Our firm recently surveyed several retail locations in Phnom Penh, and recorded the brands on sale. The results show just how pervasive the problem is. Of the stalls surveyed, more than half sold at least one counterfeit. Gucci, Louis Vuitton, Nike, Abercrombie, and just about any other global brand can be had for a fraction of the original’s price. The following table shows the top marks across the four categories surveyed:
The full results, as well as an analysis of the anti-counterfeiting laws, can be found in the full report.
In Cambodia, assuming all the relevant procedures are followed, trademarks go to the first person to register. The “legitimate” owner might be a big foreign brand with registrations all over the world, but if they don’t register the mark in Cambodia, they’re risking trouble.
In recent weeks I’ve seen an uptick in the number of clients facing such trouble. Typically they’re a foreign company selling products around the world, including Cambodia. But for one reason or another, they never registered in Cambodia. Some sneaky company – perhaps a Cambodian distributor wanting business – registers the mark from under my client.
The Trademark Law provides several solutions, but none are straightforward and all involve more time and expense than simply registering the mark in the first place. If you become aware of the situation early enough, you can file an opposition within 90 days of the registration’s publication in the Official Gazette. After the 90 day window, you’d have to request the Ministry to cancel or invalidate the mark, which is available on narrower grounds than opposition.
The take-home message is that if you’re selling a product in Cambodia, or even considering it in the future, be sure to register those marks!
For more on trademark opposition and cancellation in Cambodia, see our full report here.
The Ministry of Commerce just announced the registration of the first two Geographical Indications (GI) for Cambodia. A GI is like a trademark for goods – typically food products – originating in a certain region. Producers within the region, who abide by the governing organizations’ rules, can use the GI designation on their products.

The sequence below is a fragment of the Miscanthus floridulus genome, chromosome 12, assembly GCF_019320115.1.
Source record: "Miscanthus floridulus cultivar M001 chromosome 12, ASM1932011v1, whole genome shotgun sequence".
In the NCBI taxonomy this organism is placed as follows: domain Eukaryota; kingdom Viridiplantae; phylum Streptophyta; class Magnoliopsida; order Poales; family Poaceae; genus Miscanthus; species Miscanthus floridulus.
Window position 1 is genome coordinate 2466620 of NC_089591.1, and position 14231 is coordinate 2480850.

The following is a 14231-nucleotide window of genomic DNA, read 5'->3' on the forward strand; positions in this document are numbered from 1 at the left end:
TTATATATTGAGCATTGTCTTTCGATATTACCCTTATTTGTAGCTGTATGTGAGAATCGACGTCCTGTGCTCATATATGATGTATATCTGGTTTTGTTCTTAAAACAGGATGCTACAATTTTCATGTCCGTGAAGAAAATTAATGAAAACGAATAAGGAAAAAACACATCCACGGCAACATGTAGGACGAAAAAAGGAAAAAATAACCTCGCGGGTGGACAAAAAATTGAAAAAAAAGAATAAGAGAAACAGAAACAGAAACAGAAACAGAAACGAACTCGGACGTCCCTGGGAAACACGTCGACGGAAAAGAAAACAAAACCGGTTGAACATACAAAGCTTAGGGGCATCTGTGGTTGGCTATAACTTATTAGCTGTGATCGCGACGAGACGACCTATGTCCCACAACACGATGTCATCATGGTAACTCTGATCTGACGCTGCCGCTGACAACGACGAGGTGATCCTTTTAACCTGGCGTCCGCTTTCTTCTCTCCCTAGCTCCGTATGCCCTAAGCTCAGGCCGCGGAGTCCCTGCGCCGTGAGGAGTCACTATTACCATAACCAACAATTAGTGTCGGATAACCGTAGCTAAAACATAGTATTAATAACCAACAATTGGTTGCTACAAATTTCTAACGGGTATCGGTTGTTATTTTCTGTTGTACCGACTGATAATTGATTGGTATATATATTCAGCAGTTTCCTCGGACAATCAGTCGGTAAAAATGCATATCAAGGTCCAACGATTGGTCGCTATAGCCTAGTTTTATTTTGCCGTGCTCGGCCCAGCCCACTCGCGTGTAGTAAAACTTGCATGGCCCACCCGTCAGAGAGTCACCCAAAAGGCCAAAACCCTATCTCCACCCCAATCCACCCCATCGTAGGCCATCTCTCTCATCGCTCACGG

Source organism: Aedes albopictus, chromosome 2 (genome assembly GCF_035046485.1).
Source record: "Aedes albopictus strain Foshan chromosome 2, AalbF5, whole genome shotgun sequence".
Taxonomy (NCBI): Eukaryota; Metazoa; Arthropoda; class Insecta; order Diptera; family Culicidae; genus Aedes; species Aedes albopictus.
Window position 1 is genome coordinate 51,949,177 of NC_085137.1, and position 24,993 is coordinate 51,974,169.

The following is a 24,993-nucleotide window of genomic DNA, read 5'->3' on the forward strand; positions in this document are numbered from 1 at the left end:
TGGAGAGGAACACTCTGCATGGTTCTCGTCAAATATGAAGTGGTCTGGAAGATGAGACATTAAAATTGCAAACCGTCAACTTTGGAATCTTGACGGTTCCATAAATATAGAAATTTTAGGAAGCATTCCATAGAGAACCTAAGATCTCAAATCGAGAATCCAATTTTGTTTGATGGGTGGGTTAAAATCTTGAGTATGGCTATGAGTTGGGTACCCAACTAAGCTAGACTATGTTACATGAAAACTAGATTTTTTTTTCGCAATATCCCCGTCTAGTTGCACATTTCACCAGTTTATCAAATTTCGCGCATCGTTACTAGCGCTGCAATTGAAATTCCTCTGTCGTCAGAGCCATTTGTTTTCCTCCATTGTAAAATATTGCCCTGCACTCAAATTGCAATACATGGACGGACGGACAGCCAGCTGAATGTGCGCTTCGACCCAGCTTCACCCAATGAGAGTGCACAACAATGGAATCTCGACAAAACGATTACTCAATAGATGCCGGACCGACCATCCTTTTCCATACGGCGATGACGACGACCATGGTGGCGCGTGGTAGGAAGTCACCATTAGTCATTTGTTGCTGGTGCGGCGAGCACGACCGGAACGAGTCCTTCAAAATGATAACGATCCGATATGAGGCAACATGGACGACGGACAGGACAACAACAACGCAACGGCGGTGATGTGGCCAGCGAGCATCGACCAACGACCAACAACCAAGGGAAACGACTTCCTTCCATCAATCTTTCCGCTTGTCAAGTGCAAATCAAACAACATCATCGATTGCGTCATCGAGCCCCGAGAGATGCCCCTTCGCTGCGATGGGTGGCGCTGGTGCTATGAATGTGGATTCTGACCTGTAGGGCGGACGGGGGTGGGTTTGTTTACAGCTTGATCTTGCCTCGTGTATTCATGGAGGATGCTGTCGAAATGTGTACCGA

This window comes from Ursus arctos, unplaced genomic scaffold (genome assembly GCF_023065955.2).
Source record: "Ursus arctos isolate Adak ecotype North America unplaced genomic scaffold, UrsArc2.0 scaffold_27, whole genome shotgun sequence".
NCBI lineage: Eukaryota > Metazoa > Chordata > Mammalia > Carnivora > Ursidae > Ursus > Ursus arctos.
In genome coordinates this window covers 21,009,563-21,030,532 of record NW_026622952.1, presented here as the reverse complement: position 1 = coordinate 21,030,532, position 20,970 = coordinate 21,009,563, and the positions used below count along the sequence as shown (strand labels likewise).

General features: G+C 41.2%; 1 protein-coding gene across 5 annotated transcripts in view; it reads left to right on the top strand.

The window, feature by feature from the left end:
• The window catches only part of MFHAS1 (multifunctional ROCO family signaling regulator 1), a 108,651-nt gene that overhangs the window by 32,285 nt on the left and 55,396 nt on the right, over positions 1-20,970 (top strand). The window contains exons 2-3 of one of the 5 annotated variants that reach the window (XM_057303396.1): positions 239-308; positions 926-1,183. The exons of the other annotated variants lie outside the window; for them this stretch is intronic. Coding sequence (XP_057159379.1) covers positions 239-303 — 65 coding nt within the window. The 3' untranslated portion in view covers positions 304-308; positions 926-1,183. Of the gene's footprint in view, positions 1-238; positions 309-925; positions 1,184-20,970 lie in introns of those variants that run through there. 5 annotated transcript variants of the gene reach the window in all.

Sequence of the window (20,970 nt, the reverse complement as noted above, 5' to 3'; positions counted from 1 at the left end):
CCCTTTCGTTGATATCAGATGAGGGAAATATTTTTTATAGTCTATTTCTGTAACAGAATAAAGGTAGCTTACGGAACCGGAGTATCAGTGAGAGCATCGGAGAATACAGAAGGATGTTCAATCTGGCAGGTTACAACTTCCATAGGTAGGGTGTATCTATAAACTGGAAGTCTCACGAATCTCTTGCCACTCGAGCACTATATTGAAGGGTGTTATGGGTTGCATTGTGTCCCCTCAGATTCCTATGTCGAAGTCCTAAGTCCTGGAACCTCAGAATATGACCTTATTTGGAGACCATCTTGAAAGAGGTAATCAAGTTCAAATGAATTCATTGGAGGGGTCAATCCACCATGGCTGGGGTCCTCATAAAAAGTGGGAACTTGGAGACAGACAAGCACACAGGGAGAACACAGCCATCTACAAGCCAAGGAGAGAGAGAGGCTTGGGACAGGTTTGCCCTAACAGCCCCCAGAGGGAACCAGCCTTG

So what’s the point? A GI is all about differentiating your product from the run-of-the-mill commodities of your competitors, which hopefully will let you charge a higher price. If a regional group of producers can point to something distinctive about their product – perhaps the soil gives it a particular flavor, or there’s a traditional production technique – then it might form the basis for a successful GI campaign.
In order to join the WTO, Cambodia had to agree to update its intellectual property laws – including passing a GI law. The Ministry of Commerce issued an interim regulation early last year allowing for the registration of GIs, while a full GI Law is currently being drafted. Today, the first two GI applications were granted, for Kampong Speu palm sugar and Kampot pepper. I don’t know much about the palm sugar, but Kampot pepper is a real treat – the fresh green clumps of peppercorns make a fantastic seafood sauce. Before the civil war disrupted production, Kampot pepper was quite reknowned in the French culinary world.
Hopefully with the GI and a bit of marketing, the producers down in Kampot can regain some of that cachet.
Yesterday’s Cambodia Daily (print edition only) reported on a police raid that seized 700 bottles of fake Johnnie Walker whiskey. Refilling and distributing counterfeit alcohol is not only a violation of trademark law, but also highly dangerous to public health. Bootleg bottlers have been known to add all sorts of nasty things to their concoctions to boost the alcohol content. According to the article, the legitimate Johnnie Walker distributor will be launching an advertisement campaign to teach drinkers how to tell the difference between the real stuff and imitations.
This is exactly the right strategy. Counterfeit goods are a major problem for too many companies, as they undermine consumer confidence in their product and erode profits. Johnnie Walker is going after both the supply and demand sides of the problem. Coordinated police raids, blocking of imports, and court cases can disrupt the supply chain, hopefully persuading the infringers to move on to a more legitimate line of work. But an effective anti-counterfeit strategy needs also to deal with consumer demand. If consumers can’t tell the difference between fakes and the real thing, or worse, don’t care which they buy, then no amount supply disruption will solve the problem. This is a long-term process – a single raid won’t shut down the counterfeiters for good, and consumer preferences don’t change overnight. It requires a sustained investment in monitoring, advertising, and legal action.
Though counterfeits of many goods are widely available in Cambodia, in my opinion this is due in part to lack of effort on the part of trademark owners. The legislation is in place and the authorities have been established. These laws are not self-enforcing though – it’s up to the trademark owners to figure out who is ripping off their products and complain to the relevant authorities. Though enforcement might not be perfect the first time, Johnnie Walker is showing that effective action is possible.